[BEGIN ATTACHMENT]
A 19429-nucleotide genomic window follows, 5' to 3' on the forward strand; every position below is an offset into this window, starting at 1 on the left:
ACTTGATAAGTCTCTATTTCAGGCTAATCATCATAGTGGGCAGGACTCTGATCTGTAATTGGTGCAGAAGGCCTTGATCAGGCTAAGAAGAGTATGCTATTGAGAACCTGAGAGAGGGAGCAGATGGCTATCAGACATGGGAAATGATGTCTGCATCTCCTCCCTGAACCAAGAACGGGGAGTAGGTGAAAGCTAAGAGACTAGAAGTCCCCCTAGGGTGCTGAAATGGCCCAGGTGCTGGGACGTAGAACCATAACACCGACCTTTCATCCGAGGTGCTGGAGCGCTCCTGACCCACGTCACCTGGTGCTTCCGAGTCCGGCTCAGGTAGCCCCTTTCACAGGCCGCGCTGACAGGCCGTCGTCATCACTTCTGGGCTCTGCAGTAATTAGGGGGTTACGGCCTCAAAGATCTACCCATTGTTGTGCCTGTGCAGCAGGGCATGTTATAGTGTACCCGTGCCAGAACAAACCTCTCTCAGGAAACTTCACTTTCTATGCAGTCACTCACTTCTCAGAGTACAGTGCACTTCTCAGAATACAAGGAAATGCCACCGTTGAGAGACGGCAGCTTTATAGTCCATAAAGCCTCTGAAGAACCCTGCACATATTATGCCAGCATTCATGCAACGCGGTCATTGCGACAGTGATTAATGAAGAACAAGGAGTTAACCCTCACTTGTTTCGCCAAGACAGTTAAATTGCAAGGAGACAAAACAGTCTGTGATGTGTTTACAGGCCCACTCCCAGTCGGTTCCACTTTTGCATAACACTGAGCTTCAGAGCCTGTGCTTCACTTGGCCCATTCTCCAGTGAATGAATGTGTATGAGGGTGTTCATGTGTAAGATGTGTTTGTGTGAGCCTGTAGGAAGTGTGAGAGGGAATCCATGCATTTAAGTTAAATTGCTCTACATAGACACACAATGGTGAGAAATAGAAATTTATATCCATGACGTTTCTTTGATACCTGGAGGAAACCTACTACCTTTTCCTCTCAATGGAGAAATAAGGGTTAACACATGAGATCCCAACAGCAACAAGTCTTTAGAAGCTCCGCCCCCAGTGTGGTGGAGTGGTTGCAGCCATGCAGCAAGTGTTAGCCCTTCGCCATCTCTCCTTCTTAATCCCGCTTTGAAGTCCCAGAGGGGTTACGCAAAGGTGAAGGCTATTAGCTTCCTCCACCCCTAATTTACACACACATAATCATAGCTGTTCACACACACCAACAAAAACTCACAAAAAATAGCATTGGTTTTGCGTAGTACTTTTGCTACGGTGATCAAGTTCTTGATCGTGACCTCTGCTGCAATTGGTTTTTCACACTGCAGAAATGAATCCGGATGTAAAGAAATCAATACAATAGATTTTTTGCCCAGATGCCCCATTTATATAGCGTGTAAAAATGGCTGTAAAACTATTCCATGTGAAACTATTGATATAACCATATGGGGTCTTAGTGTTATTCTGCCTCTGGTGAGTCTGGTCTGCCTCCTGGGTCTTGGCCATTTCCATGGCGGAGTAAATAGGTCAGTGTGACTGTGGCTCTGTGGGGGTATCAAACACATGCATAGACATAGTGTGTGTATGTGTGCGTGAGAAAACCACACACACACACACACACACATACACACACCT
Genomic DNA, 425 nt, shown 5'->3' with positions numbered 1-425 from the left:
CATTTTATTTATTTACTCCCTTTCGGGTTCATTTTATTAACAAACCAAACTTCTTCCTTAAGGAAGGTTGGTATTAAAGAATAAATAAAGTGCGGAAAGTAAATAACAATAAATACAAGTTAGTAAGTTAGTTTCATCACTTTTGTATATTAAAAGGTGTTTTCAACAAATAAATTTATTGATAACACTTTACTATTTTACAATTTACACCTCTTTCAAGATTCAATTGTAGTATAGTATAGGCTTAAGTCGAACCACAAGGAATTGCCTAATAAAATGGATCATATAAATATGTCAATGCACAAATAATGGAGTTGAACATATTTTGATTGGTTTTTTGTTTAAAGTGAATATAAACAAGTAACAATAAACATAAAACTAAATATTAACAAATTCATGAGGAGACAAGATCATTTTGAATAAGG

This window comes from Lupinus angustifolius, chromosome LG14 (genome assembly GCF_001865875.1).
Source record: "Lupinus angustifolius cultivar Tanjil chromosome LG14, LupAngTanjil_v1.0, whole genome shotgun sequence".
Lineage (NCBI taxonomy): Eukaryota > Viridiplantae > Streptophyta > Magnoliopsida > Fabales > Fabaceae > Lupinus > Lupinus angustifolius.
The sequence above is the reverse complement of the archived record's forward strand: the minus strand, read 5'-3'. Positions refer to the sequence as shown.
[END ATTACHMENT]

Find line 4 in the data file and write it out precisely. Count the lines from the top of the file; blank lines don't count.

CATTTTATTTATTTACTCCCTTTCGGGTTCATTTTATTAACAAACCAAACTTCTTCCTTAAGGAAGGTTGGTATTAAAGAATAAATAAAGTGCGGAAAGTAAATAACAATAAATACAAGTTAGTAAGTTAGTTTCATCACTTTTGTATATTAAAAGGTGTTTTCAACAAATAAATTTATTGATAACACTTTACTATTTTACAATTTACACCTCTTTCAAGATTCAATTGTAGTATAGTATAGGCTTAAGTCGAACCACAAGGAATTGCCTAATAAAATGGATCATATAAATATGTCAATGCACAAATAATGGAGTTGAACATATTTTGATTGGTTTTTTGTTTAAAGTGAATATAAACAAGTAACAATAAACATAAAACTAAATATTAACAAATTCATGAGGAGACAAGATCATTTTGAATAAGG